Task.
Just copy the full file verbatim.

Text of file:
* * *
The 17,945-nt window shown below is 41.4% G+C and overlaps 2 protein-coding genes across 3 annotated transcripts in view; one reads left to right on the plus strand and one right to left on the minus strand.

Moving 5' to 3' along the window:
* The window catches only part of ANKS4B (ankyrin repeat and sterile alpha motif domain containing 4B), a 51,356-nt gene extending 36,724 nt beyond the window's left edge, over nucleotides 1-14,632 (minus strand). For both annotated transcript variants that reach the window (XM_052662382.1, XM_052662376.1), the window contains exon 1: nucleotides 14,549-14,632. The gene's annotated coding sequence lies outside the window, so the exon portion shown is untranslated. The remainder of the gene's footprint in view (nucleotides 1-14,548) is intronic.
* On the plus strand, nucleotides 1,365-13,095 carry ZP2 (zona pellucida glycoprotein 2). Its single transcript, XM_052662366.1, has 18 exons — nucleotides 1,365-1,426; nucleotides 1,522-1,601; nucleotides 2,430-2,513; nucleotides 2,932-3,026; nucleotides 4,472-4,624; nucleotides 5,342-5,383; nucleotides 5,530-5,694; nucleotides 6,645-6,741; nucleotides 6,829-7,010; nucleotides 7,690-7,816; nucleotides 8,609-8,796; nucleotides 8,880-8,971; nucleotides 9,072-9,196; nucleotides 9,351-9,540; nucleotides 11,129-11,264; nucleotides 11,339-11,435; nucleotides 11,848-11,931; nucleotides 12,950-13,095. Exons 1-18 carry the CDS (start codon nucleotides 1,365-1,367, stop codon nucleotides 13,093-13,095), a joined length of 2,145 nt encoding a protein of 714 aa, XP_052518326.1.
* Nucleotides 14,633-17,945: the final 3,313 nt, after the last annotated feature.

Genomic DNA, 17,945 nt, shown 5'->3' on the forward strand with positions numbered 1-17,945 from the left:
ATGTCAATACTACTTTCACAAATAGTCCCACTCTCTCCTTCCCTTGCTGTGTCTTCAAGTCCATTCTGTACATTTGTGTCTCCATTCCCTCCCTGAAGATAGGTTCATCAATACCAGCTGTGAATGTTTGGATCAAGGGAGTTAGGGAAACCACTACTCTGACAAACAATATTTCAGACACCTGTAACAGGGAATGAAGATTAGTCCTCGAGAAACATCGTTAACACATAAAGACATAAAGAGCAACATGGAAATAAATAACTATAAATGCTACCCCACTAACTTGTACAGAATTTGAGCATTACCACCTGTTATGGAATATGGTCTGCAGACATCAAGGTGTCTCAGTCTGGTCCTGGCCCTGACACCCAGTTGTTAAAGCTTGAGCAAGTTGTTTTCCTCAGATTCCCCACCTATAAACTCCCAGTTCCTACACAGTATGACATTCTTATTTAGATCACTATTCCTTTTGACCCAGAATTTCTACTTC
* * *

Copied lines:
The 17,945-nt window shown below is 41.4% G+C and overlaps 2 protein-coding genes across 3 annotated transcripts in view; one reads left to right on the plus strand and one right to left on the minus strand.

Moving 5' to 3' along the window:
* The window catches only part of ANKS4B (ankyrin repeat and sterile alpha motif domain containing 4B), a 51,356-nt gene extending 36,724 nt beyond the window's left edge, over nucleotides 1-14,632 (minus strand). For both annotated transcript variants that reach the window (XM_052662382.1, XM_052662376.1), the window contains exon 1: nucleotides 14,549-14,632. The gene's annotated coding sequence lies outside the window, so the exon portion shown is untranslated. The remainder of the gene's footprint in view (nucleotides 1-14,548) is intronic.
* On the plus strand, nucleotides 1,365-13,095 carry ZP2 (zona pellucida glycoprotein 2). Its single transcript, XM_052662366.1, has 18 exons — nucleotides 1,365-1,426; nucleotides 1,522-1,601; nucleotides 2,430-2,513; nucleotides 2,932-3,026; nucleotides 4,472-4,624; nucleotides 5,342-5,383; nucleotides 5,530-5,694; nucleotides 6,645-6,741; nucleotides 6,829-7,010; nucleotides 7,690-7,816; nucleotides 8,609-8,796; nucleotides 8,880-8,971; nucleotides 9,072-9,196; nucleotides 9,351-9,540; nucleotides 11,129-11,264; nucleotides 11,339-11,435; nucleotides 11,848-11,931; nucleotides 12,950-13,095. Exons 1-18 carry the CDS (start codon nucleotides 1,365-1,367, stop codon nucleotides 13,093-13,095), a joined length of 2,145 nt encoding a protein of 714 aa, XP_052518326.1.
* Nucleotides 14,633-17,945: the final 3,313 nt, after the last annotated feature.

Genomic DNA, 17,945 nt, shown 5'->3' on the forward strand with positions numbered 1-17,945 from the left:
ATGTCAATACTACTTTCACAAATAGTCCCACTCTCTCCTTCCCTTGCTGTGTCTTCAAGTCCATTCTGTACATTTGTGTCTCCATTCCCTCCCTGAAGATAGGTTCATCAATACCAGCTGTGAATGTTTGGATCAAGGGAGTTAGGGAAACCACTACTCTGACAAACAATATTTCAGACACCTGTAACAGGGAATGAAGATTAGTCCTCGAGAAACATCGTTAACACATAAAGACATAAAGAGCAACATGGAAATAAATAACTATAAATGCTACCCCACTAACTTGTACAGAATTTGAGCATTACCACCTGTTATGGAATATGGTCTGCAGACATCAAGGTGTCTCAGTCTGGTCCTGGCCCTGACACCCAGTTGTTAAAGCTTGAGCAAGTTGTTTTCCTCAGATTCCCCACCTATAAACTCCCAGTTCCTACACAGTATGACATTCTTATTTAGATCACTATTCCTTTTGACCCAGAATTTCTACTTC